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CIO - For U.S. cloud computing companies that have long been fighting to defend the privacy protections involving data stored in their servers or passing over their networks, the ongoing revelations about the extent of the NSA's surveillance activities could carry a huge price tag.
For years, in markets such as Western Europe, cloud providers like Google and Microsoft have been trying to beat back concerns voiced by would-be customers -- and stoked by competitors and governments -- that the Patriot Act and other laws render data stored with American firms readily accessible to the U.S. government.
But the protectionist policies that some countries were pursuing -- restricting cross-border data flows or requiring local hosting, for instance -- had been a nuisance, but they didn't seem pervasive enough to challenge U.S. hegemony in the cloud sector.
The equation began to change dramatically last June, when media outlets first began reporting on widespread electronic surveillance programs at the NSA, Daniel Castro, a senior analyst with the Information Technology and Innovation Foundation, said Tuesday at a policy discussion on the fallout of the disclosures of former government contractor Edward Snowden.
[ Related: A Look at the Fallout From the 2013 Snowden Leaks ]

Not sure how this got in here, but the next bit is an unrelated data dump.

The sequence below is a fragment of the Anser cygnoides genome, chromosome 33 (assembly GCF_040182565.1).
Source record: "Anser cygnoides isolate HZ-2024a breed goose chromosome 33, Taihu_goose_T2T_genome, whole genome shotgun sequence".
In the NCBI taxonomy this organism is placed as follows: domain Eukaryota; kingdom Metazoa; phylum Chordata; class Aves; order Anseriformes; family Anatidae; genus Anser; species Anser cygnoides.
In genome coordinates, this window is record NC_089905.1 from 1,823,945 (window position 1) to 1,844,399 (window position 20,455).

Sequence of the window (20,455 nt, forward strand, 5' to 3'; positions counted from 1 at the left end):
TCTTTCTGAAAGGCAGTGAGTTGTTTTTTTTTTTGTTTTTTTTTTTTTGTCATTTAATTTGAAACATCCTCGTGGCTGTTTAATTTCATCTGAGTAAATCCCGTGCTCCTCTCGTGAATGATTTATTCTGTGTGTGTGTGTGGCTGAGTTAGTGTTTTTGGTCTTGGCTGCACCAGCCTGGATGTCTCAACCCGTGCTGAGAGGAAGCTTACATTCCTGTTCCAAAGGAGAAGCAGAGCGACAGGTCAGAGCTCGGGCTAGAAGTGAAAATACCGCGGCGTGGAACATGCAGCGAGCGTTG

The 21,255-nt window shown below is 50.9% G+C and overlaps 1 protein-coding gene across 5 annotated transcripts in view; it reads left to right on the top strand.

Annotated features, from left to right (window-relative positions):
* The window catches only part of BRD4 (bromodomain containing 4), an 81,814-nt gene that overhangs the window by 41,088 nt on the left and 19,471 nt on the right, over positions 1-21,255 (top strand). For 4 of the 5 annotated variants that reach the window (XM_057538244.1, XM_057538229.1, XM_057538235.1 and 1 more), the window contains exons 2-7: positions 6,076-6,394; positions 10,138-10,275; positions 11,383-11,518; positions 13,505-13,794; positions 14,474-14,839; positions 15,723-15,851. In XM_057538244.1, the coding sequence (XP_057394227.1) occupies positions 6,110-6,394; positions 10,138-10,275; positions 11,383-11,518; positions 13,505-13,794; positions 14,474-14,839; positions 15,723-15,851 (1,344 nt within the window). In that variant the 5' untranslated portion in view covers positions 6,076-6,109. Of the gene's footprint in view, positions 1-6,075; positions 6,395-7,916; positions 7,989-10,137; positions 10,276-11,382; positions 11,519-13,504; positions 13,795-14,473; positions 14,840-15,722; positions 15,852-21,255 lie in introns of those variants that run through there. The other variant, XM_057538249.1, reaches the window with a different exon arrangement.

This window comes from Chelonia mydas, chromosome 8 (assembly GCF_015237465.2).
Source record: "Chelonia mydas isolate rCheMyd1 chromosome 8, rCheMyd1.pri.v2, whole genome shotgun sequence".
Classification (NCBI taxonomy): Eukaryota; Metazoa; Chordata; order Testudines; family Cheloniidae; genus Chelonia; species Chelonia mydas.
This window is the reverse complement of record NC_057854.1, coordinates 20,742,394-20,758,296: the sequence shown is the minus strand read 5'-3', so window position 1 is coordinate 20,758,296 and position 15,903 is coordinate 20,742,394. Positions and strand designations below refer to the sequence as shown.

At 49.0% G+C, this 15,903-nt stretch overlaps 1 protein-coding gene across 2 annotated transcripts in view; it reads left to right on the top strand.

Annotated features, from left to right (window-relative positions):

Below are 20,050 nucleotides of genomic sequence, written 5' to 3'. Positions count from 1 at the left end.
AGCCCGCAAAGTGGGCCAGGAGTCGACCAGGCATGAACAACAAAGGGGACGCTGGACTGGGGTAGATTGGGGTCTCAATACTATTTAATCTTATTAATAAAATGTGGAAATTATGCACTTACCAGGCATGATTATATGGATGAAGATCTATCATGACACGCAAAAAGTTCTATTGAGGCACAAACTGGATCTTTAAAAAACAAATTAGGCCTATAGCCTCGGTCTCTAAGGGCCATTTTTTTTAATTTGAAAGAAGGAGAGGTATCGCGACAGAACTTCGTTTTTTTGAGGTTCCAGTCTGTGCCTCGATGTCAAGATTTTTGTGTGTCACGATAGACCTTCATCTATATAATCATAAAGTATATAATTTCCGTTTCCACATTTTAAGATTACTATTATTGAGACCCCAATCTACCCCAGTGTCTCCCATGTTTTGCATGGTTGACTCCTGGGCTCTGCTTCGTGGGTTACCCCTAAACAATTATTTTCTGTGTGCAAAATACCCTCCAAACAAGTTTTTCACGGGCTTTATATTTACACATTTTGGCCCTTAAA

"Then the revelations come and people start saying, 'Well, what's going to happen?'" Castro says. "Everyone's angry and they start saying, 'Can we trust the United States? Can we trust the United States with our data?' We've had these conversations before, especially around the Patriot Act. We knew that other countries have been using this argument for a long time, but suddenly they had a trump card. Suddenly they had something very clear to point to and say, 'This is why you shouldn't use Google. This is why you shouldn't use whatever -- any U.S. company -- insert the name there.'"
Castro is the author of a widely cited report that attempted to quantify the revenues U.S. cloud companies stand to lose in foreign markets if the White House or Congress does not take dramatic steps to rein in the NSA's intelligence operations. Castro pegged the potential revenue losses at between $22 billion and $35 billion over the next three years, estimates that he called "conservative" on Tuesday.
"Repeatedly we see companies saying we're the ones out there on the front lines defending this," Castro said. "U.S. companies can't solve this problem, and that's the biggest challenge right now."
Tech Firms Battle Back Against NSA
But some of the firms most affected have been fighting back. Many of the leading companies in the tech sector have mobilized their legal and policy teams in response to the NSA revelations.
[Related: 15 Ways to Make Sense of Calls for NSA Reform ]
Early on, seeking to counter the notion that the NSA had opened a backdoor into their data centers, a handful of companies began pressing the government for permission to publish more information about the nature and scope of the information requests they receive and how they respond to them.